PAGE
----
In addition to particulate counts, we can also measure pressure differentials between your cleanroom and adjacent rooms, measure air flow within the room and calculate the number of air changes per hour.

Bioburden

Bioburden testing is the enumeration and microbial characterisation of the population of viable microorganisms present on a medical device, component, raw material, or sterile barrier packaging. Sterilisation processes, from steam sterilisation to irradiation, can only kill a finite number of organisms, therefore monitoring the bioburden provides valuable information about the microbiological challenge presented to the sterilisation process.

Sterile Services Departments (SSD):

We offer bioburden testing of reusable surgical instruments for hospital Sterile Services departments, which need to demonstrate that their decontamination processes are effective.

A selection of instruments processed by the Sterile Services department should be routinely tested post wash-disinfect, but prior to sterilisation. Instruments can be grouped into “families” and one instrument from each family should be regularly tested for bioburden.  Selecting instruments such as those with hinges, box joints, serrated edges or multiple components tests the worst-case instruments which provide the greatest challenge to the decontamination process.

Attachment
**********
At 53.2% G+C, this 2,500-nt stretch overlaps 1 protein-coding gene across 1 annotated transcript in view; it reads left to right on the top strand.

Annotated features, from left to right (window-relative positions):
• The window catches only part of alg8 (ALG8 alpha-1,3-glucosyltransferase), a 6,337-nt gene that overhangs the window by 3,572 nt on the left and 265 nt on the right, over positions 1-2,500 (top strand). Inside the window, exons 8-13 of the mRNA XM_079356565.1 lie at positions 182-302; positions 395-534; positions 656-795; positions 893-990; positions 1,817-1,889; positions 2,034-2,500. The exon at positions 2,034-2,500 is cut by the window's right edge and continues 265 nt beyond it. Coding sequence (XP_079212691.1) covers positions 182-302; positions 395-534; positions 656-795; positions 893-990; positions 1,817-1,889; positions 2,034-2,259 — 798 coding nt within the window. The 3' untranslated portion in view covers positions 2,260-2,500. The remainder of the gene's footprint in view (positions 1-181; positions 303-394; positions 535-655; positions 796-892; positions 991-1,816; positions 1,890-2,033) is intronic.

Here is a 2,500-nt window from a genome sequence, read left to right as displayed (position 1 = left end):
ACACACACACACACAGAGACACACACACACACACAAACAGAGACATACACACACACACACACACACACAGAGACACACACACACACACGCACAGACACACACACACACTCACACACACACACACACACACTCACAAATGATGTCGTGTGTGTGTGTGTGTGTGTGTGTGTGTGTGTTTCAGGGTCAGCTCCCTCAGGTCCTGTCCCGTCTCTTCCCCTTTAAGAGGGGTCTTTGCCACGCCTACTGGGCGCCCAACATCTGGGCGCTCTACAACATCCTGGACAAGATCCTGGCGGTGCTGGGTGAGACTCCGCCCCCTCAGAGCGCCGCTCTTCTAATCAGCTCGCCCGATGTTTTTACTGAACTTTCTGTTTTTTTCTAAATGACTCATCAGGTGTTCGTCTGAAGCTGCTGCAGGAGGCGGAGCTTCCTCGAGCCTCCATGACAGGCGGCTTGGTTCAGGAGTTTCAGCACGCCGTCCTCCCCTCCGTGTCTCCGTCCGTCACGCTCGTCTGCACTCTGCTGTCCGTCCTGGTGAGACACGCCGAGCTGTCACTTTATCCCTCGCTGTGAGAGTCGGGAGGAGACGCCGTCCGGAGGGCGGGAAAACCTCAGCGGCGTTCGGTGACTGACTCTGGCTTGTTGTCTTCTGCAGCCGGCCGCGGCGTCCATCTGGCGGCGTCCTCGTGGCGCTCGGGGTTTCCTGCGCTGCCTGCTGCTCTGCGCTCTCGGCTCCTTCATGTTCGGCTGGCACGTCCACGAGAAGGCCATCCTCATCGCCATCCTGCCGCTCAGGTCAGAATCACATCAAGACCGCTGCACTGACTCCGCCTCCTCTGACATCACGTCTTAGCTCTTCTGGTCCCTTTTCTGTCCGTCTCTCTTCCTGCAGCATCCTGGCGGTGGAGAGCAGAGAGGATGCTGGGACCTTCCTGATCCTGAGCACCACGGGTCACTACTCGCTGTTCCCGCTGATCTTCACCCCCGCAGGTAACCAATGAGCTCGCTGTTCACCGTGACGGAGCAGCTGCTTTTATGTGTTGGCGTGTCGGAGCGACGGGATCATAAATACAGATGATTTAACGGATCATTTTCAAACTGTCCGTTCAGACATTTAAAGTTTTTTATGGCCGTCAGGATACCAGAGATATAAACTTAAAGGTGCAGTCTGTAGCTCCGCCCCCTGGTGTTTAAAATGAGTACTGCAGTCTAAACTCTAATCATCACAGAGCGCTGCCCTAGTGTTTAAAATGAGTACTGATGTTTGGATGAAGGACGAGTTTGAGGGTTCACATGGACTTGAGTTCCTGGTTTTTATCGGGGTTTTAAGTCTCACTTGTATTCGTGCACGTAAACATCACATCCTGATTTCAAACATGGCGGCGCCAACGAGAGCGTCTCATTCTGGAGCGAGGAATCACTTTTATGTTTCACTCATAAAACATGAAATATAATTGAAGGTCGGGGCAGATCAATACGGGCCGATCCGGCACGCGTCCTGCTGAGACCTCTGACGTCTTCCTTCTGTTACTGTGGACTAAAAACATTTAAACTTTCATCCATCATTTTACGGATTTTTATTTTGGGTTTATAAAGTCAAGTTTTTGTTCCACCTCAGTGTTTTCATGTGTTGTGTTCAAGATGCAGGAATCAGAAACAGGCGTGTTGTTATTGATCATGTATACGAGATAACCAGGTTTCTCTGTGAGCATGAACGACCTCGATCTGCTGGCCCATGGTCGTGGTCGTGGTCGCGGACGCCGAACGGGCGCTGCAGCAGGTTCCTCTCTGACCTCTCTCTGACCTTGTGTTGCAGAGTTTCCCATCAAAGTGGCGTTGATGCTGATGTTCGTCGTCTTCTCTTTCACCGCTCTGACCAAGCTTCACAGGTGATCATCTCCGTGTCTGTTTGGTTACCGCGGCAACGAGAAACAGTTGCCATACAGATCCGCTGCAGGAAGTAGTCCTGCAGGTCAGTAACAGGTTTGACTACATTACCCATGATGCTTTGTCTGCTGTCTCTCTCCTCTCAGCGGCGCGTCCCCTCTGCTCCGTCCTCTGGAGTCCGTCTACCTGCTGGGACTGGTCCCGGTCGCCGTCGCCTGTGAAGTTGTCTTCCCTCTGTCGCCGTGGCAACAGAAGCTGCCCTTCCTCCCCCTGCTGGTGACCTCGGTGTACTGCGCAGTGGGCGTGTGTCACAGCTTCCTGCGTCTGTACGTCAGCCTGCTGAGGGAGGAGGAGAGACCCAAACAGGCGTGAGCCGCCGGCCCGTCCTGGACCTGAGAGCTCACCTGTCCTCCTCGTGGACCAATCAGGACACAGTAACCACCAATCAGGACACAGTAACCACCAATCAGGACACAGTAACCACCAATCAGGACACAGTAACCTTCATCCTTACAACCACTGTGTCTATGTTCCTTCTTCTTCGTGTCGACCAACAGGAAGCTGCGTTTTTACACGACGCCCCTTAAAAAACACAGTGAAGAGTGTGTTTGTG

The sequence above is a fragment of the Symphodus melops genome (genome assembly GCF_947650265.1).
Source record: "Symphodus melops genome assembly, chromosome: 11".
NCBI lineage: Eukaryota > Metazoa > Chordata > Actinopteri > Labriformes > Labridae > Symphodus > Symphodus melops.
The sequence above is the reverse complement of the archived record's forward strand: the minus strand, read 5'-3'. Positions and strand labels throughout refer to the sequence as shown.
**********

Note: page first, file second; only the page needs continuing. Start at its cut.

If the decontamination process is being carried out consistently then the levels of bioburden for families of instruments should not vary significantly between cycles of testing.

Industry:

We also offer bioburden testing for manufacturers of medical devices who need to carry out routine testing on representative samples of their products.  A manufacturer may choose, for example, to send five samples of each product for testing on a regular basis. This would confirm that the manufacturing and packing processes are in control.

Sterility

A sterilisation process should kill all microbiological contaminants on a medical device, thereby transforming non-sterile products into sterile ones. Sterility testing is used to verify or assess the effectiveness of this process.